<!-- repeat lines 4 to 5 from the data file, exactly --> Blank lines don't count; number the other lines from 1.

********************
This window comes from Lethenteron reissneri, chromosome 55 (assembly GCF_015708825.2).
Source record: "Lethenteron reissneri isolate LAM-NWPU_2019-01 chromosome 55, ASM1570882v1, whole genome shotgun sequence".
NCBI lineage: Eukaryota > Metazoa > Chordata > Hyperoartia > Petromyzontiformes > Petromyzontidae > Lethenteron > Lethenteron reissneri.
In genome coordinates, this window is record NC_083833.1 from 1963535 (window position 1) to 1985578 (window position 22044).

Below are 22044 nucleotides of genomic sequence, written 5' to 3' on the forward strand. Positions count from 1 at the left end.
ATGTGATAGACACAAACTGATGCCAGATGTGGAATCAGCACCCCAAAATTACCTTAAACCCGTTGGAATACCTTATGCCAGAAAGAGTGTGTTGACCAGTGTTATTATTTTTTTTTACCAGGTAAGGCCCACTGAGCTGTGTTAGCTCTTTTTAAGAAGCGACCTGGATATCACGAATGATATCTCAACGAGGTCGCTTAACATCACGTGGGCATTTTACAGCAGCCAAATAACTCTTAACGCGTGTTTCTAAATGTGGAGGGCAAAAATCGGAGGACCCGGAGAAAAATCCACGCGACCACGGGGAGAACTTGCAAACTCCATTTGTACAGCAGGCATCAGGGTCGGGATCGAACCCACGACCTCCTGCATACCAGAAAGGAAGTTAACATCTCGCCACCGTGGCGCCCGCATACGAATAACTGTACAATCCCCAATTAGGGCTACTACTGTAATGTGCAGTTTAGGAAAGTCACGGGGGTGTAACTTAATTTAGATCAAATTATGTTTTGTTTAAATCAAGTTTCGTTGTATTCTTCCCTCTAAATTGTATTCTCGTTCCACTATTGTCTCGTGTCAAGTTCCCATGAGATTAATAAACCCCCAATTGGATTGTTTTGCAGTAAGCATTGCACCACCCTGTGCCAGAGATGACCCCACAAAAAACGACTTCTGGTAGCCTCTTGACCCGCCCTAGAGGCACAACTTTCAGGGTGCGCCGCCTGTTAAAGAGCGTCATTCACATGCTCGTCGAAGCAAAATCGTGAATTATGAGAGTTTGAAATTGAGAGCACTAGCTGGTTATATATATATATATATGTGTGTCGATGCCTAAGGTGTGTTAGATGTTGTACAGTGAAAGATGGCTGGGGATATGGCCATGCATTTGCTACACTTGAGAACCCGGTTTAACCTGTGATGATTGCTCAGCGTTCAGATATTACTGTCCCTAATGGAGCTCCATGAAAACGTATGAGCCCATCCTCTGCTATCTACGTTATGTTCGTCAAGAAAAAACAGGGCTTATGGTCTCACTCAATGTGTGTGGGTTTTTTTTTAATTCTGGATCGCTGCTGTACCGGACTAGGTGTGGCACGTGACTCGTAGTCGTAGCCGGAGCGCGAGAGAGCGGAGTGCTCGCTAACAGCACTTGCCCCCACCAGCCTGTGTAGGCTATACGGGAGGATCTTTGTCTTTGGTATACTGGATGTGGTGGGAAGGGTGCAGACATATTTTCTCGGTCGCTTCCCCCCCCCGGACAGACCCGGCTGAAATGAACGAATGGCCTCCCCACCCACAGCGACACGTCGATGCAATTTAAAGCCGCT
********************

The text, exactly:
In genome coordinates, this window is record NC_083833.1 from 1963535 (window position 1) to 1985578 (window position 22044).

Below are 22044 nucleotides of genomic sequence, written 5' to 3' on the forward strand. Positions count from 1 at the left end.